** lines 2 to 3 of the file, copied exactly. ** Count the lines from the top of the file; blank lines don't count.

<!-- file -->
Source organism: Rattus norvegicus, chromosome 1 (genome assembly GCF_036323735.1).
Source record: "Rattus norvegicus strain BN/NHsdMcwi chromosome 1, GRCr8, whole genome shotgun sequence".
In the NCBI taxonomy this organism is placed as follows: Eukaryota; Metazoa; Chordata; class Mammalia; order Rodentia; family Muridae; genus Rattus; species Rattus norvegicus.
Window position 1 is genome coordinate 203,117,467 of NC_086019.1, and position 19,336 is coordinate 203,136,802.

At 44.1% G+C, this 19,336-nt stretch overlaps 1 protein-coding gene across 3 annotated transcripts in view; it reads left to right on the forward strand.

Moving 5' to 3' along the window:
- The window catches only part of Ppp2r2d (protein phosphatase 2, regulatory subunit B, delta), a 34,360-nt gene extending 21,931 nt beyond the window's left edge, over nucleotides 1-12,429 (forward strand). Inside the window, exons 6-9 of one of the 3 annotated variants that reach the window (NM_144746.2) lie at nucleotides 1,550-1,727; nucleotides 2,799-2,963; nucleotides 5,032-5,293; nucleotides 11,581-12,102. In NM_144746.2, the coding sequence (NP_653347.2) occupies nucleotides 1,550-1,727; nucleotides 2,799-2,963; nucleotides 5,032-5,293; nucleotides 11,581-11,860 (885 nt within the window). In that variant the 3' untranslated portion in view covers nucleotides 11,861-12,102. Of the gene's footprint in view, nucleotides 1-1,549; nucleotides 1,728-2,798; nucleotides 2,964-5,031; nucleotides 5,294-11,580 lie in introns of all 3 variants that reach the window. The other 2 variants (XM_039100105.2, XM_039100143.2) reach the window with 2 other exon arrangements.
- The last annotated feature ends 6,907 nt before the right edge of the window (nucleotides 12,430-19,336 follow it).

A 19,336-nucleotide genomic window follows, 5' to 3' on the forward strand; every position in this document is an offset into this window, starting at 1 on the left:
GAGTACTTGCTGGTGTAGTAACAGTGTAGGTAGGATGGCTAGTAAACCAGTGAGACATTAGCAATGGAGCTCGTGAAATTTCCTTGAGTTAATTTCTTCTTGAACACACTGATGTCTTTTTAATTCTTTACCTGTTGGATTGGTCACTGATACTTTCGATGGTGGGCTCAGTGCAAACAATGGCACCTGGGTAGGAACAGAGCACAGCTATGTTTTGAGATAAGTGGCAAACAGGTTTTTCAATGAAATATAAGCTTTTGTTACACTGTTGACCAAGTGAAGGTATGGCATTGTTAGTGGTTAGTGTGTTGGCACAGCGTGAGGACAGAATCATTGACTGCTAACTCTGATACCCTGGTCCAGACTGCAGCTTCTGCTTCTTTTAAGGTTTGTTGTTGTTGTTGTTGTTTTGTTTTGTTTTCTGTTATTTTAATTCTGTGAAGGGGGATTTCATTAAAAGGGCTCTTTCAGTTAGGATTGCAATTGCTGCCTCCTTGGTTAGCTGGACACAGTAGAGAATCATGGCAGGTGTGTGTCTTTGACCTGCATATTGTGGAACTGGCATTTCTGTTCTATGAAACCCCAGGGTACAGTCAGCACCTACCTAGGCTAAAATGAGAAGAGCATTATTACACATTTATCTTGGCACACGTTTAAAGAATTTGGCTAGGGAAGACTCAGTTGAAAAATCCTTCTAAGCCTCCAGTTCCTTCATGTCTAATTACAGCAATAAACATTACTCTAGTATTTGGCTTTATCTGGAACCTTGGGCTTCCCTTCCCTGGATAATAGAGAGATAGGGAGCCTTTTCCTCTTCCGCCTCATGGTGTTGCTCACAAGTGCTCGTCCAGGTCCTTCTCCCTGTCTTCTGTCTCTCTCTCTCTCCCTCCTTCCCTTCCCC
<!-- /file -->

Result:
Source record: "Rattus norvegicus strain BN/NHsdMcwi chromosome 1, GRCr8, whole genome shotgun sequence".
In the NCBI taxonomy this organism is placed as follows: Eukaryota; Metazoa; Chordata; class Mammalia; order Rodentia; family Muridae; genus Rattus; species Rattus norvegicus.